Quickly I realized why our tour was called “Panoramic Blue Shade Tour”—blue domes filled Santorini! This was the first time Lin and I didn’t use a Norwegian excursion company. We had waited too late to book them before we left, so we worked with an agent and she booked several tours for the end of our cruise through Viator (viator.com), and we loved them, especially this one!

It was a small group of about twelve.

We had a fantastic young tour guide who told us why they built the houses on the top of the high cliffs. The cliffs are pumice stone, so the digging was easy. So, when you think about it—the houses are cave houses.

Here was another place in the Mediterranean where volcanoes played a big part. The most recent eruption was 1957!

The history of the Santorini fascinated me:

  • In the late 30-40s, they suffered a cholera epidemic. They white washed the houses with limestone, and it stopped the cholera.
  • In 1956, they had a big earthquake.
  • In 1967, they found many archaeological ruins.
  • In 1967, during a dictatorship, every house was painted white and the domes blue, being patriotic—the color of the Greek flag.
  • In 1974, the dictatorship ended, and the demand of painting houses white and domes blue ended, but the tradition continues.
Engagement Locks At Oia
Engagement Locks At Oia

We toured around Santorini, heading towards Oia, the village world famous for its sunset view. We were given time there to shop and relax. At the spot for sunset viewing, we saw hundreds of locks attached to railings. We found out couples put their “engagement locks” there, with their names and engagement date.

During our free time, we shopped and had a gelato. When we got back to the cable car line, it went on and on—the wait would have been an hour or more. We had already decided to walk down the path, but the line convinced us. What an experience that was! Several white-haired people made the same decision.

Donkey manure dotted our path, and we enjoyed several close encounters with the donkeys. They did have a halter and reins, but it did no good. The donkeys walked wherever they wanted!

By the time we got to the bottom, my legs felt like jelly, and I knew the next day I would feel it, but what a glorious end to our wonderful time in Santorini! We caught the tender back to the ship, and I relished the day’s amazing experience with blue domes in the horizon and donkey humor everywhere!

Finally,

My favorite port, Santorini, lives in my mind with bright blue domes and white washed buildings. Have you ever heard of Santorini? Have you ever been there?


News, News, News!

Coronavirus Reflections: Bitter or Better? meme

~My new book, Coronavirus Reflections: Bitter or Better? WON the 2022 New Mexico-Arizona Book Awards in the Body, Mind & Spirit Category. Have you bought your copy yet?

~Wish You Were Here: A Novel by Jodi Picoult, one of my favorite authors, deals with the COVID pandemic in fiction as opposed to my nonfiction book. Check it out! Interesting story!

~MY FIRST AUDIOBOOK IS AVAILABLE: Go to Audible to buy my first audiobook, Let Me Tell You a Story. I’m working on Coronavirus Reflections: Bitter or Better? but have gotten stalled with shingles.

~Do you listen to podcasts? Here are three podcasts with interviews about my new book & some Flippo stories:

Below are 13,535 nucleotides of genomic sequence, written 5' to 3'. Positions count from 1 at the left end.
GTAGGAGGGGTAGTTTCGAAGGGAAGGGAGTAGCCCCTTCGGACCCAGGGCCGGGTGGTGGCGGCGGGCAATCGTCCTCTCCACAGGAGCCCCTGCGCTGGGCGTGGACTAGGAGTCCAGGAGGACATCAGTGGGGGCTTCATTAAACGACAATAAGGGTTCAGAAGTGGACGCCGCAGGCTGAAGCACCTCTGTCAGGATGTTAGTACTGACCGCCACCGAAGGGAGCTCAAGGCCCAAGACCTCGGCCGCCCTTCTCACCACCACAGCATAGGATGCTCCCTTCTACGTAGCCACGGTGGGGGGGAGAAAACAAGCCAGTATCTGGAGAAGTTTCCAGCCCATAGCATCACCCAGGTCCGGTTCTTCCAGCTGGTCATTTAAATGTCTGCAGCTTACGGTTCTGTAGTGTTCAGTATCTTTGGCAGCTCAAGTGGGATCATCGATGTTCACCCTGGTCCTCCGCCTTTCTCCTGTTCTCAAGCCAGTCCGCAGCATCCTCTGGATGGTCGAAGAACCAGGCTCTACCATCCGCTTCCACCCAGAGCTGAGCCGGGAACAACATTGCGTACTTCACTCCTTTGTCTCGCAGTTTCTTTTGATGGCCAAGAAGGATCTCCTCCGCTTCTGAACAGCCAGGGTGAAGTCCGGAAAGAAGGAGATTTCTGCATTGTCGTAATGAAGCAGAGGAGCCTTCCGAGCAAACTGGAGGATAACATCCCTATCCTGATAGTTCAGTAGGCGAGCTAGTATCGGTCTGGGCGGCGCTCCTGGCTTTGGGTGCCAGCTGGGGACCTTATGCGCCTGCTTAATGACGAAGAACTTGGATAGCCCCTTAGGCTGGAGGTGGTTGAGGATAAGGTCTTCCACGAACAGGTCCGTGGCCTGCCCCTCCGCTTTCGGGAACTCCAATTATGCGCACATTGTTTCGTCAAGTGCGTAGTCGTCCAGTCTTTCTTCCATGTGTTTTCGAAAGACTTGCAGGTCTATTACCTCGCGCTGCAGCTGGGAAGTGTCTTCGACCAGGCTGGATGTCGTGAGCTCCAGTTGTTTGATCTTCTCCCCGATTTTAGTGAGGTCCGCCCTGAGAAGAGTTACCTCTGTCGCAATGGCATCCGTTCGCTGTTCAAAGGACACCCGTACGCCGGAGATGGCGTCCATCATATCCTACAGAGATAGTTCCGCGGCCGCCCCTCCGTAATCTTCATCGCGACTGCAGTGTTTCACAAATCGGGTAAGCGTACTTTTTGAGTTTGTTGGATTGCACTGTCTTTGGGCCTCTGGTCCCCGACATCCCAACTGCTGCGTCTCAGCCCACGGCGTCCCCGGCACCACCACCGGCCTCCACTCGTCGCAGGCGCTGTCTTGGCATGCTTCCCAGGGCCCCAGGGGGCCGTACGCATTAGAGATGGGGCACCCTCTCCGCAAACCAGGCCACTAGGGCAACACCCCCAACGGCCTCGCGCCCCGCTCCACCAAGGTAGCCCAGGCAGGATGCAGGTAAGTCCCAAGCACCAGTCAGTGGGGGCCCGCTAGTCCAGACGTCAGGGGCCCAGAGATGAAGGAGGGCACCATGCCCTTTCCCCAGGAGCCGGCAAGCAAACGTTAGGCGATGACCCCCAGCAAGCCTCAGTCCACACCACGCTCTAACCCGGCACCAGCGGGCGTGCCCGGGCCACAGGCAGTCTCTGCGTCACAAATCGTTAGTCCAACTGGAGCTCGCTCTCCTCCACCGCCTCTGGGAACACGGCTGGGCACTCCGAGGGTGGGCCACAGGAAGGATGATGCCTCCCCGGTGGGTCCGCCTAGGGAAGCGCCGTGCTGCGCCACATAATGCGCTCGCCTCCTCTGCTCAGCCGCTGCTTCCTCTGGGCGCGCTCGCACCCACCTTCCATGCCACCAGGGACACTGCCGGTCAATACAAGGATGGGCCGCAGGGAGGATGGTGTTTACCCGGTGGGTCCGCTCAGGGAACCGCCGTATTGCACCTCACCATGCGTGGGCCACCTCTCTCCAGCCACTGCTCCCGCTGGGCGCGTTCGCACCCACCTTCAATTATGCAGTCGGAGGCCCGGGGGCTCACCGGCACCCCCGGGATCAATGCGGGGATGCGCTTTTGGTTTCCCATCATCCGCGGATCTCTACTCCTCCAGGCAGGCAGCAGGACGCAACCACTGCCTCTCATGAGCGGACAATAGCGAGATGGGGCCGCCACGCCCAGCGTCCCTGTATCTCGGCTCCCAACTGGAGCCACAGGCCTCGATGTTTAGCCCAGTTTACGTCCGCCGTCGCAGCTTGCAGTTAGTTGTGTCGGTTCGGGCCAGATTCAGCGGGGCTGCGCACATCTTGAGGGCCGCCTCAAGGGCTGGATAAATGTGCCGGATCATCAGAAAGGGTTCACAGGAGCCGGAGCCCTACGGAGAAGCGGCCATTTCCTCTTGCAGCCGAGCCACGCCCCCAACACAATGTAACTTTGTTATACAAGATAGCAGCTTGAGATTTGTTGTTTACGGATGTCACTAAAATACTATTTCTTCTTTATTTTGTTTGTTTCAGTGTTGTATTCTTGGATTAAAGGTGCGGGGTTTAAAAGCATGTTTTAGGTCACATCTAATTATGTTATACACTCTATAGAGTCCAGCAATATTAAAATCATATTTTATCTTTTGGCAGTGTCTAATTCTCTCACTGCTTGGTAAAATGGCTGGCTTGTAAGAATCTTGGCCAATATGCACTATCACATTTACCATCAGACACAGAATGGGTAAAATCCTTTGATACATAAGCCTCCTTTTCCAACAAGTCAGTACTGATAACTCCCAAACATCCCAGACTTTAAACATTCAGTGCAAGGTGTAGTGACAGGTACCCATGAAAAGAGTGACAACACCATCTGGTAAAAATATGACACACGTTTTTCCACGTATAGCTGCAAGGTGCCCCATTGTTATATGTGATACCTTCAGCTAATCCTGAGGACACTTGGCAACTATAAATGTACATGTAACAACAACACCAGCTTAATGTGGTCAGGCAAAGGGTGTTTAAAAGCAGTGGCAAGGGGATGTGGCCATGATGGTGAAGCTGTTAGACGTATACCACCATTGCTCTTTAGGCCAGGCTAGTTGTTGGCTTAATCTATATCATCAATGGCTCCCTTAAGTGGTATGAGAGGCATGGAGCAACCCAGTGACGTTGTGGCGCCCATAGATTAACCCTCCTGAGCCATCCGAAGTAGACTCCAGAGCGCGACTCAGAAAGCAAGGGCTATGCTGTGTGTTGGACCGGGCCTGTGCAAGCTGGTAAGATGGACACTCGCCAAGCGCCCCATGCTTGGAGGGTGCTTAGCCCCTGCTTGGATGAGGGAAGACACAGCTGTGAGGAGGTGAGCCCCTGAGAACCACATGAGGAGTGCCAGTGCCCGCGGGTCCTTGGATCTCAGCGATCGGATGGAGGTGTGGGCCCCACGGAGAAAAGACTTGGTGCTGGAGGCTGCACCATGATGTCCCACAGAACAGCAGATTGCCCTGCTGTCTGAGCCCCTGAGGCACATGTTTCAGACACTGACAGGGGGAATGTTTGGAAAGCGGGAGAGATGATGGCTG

Just Another Square Dance Caller: Authorized Biography of Marshall Flippo meme

~Have you bought a copy of Flippo’s biography yet? Believe it or not—it’s been two years. Go here for your hardback or paperback: https://www.laradasbooks.com or at Amazon.

~For me, it’s Christmas all year long! Here’s a variety of Christmas greetings from Flippo & Neeca, featuring his song, “When It’s Christmas Time in Texas”: https://youtu.be/mpJCUGffU3A

Italy · My Thoughts · Travel

Volcanoes: Ports 3 & 4 in Italy

Volcanoes! Our Mediterranean cruise continued to two Italian ports: Naples (Napoli in Italian) and Messina where volcano eruptions changed history, and a recent eruption captured our attention!

October 5—Naples, Italy—Visited Pompeii

Yes, Dean Martin sang “In Napoli” and that song ran through my head as we docked at 11:00 AM in his beloved city. We slept in that morning. I took our passports to be held by the Norwegian Cruise Line for this part of Italy. They handled this exchange efficiently, and I was in and out in minutes. We ate a late breakfast and enjoyed our leisure time. Before leaving the ship for our next excursion, we went upstairs and snacked on banana bread and an apple.

Once again, our tour guide wowed us with his knowledge. This time he shared about Mt. Vesuvius and Pompeii which is where we headed out of Naples.

In 79 AD Mt. Vesuvius erupted, destroying the populace site of Pompeii. Mt. Vesuvius is still active, being a young volcano. It erupted the last time around World War II. They now have sensors around the mountain that can predict a week before any eruption activity.

We drove around the Bay of Naples and the guide let us know Naples is the birthplace of pizza! He also identified the island of Capri to the right and the Sorrento peninsula to the left as we traveled.

When we got to the parking lot near the Pompeii site, our group walked to a streetlight. There we found out a man in our group got himself locked in a bathroom in the parking lot which detained us. Our guide was not too happy with him. The guide shared so much information, but I immediately forgot it.